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Welcome to Victoria's blog - Here I'll post articles and thoughts you may find useful.

Signs a child or young person may benefit from psychotherapy

By Victoria, Jul 8 2014 03:55PM

Clear signs a child or adolescent may require some support would be the young person expressing this wish directly. Alternatively they might have threatened or attempted suicide or they may talk about or actively harm themselves.


However, it is not always clear and some young people choose to hide their feelings. There are times in life when getting on with things and having a ‘stiff upper lip’ is important and necessary. However, many individuals - even very young children – learn to cover up their emotional state to such an extent that their mental and physical health deteriorates.


Freud put forward the concept that problems generally persist and proliferate if we don’t deal with them - no matter how much pushing down or pretending goes on – both of which can take a lot of energy and lead to even more complex problems.


Sometimes when young people act in a certain way it can be a sign that they want some help, but don’t know how to ask for it.

The chances are if you are reading this, you already suspect a young person needs some additional emotional support, or you need some advice to help them move forward. However, it can be difficult to identify whether someone requires therapeutic support, especially if they do tend to put on a mask.


Signs tend to include one or a mixture of the following: - behaviour which is angry; loud; aggressive; obsessive; peculiar; hyperactive or withdrawn; intense, tearful and avoidant.


Relying on self medication such as alcohol and substance misuse may be another indication of an emotional difficulty that can be addressed through psychotherapy. Sleep and food intake may be problematic, for example eating too little, too much, purging, compulsive eating or obsessive rituals around food. Behaviour may be harmful towards self or others (including animals), or the person may be acting differently to how they usually behave.


If you are close to the person, such as a parent or professional working with someone, you may have noticed something you consider to be strange or out of the norm. You may be concerned that they are getting into trouble, sleeping more or less than usual, engaging in particular behaviours - such as overly sexualised behaviour, smoking, drinking or using illegal drugs.


Relationships may have deteriorated, the young person may be withdrawn or spending long periods of time on one thing in particular and becoming transfixed on this, for example a games consol; the internet; reading; playing music; watching pornography; television; going out all the time; only wearing certain clothes; avoiding mealtimes; bullying; upsetting other people (such as a sibling); spending time with selected people only such as a boyfriend, girlfriend or within a gang. Their health, including mental health may have deteriorated.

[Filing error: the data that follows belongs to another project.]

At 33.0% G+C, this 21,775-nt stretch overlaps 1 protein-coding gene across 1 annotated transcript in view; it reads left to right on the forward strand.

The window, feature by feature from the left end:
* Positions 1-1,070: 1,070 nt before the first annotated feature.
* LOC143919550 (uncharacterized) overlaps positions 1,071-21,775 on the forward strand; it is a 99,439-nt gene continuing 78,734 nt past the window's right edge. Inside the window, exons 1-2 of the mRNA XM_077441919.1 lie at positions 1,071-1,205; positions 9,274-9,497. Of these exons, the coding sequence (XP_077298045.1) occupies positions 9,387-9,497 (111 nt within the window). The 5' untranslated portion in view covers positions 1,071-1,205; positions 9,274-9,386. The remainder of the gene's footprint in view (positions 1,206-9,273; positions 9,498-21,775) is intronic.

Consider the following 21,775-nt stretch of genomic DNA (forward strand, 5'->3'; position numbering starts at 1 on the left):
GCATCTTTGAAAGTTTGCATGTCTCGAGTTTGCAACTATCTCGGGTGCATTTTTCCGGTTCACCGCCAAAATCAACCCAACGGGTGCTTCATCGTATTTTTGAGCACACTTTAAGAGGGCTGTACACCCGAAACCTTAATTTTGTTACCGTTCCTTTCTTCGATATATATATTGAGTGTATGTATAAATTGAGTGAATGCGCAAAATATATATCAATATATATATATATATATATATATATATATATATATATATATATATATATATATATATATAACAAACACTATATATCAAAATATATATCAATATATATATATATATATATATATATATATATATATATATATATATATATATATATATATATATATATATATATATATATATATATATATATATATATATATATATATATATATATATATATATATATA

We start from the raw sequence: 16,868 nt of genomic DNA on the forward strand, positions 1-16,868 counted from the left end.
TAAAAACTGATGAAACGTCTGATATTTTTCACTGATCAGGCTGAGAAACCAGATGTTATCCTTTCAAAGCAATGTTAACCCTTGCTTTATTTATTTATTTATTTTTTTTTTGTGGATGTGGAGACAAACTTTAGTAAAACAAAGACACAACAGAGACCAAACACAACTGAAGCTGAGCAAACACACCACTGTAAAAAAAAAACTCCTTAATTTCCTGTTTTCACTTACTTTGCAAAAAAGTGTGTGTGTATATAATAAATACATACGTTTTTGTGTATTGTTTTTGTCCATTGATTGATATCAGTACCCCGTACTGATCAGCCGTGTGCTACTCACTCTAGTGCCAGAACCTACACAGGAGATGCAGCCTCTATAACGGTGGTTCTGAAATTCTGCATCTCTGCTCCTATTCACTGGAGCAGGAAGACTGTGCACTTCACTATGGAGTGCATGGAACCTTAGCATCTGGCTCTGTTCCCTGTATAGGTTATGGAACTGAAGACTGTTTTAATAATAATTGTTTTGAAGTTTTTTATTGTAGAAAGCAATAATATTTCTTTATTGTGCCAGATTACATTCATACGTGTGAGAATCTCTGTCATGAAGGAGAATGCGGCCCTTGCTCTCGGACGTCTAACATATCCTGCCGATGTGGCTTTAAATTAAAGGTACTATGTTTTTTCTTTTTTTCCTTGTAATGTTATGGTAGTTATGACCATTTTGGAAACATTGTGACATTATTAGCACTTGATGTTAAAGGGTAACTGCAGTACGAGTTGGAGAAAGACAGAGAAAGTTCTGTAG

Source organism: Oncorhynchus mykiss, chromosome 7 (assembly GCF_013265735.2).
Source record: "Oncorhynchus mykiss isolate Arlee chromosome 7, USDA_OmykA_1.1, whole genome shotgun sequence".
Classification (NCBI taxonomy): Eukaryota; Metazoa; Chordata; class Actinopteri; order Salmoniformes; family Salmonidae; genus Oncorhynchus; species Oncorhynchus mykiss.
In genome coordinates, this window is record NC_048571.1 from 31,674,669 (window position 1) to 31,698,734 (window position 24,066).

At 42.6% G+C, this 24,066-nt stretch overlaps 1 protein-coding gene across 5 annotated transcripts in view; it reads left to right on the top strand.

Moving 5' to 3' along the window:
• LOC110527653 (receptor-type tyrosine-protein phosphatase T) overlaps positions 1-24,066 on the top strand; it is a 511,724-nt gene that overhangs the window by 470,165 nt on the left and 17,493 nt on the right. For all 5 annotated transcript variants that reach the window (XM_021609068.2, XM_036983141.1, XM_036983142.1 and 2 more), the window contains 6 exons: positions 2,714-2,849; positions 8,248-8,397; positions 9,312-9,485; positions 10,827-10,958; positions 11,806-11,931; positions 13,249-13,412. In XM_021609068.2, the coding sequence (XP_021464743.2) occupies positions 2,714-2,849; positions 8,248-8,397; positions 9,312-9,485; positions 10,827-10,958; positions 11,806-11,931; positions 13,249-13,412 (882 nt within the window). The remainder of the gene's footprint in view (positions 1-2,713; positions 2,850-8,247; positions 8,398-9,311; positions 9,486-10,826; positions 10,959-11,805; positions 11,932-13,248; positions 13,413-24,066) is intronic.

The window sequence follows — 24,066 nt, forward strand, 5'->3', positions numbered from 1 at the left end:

The child or adolescent may be aware that they need some support or in complete denial of this, either way psychotherapy can enable increased well-being in various ways, such as through helping to dissolve harmful patterns of behaving.


If you are still unsure it may help to ask yourself:-


- Are things deteriorating with the person in mind?

- Have I been thinking about this a lot?

- Do I wish for things to change, but the solutions I’ve tried so far have been unsuccessful – do you feel blocked in being able to move forward?

- Am I familiar with this problem (for example you too may have had the same issue in your childhood), but my coping strategies aren’t working for this person?

- Do I feel hopeless, anxious or angry about this situation?

- Is this problem interfering with family life?

- Do I sometimes wonder what it would be like if things were different? If someone didn’t exist? How it would be if I could turn back time?

- Do I wish I could make something better, but this never happens no matter how hard I try?


Often by providing one individual with specific support it can have a positive outcome on those connected to that person.


Please contact me to discuss anything mentioned above. I provide a confidential, safe and non-judgemental service.


I am a child and adolescent psychotherapist (UKCP Registered); a counsellor; arts and play therapist based in Chichester, covering West and East Sussex, Surrey and Hampshire. You can contact me here.


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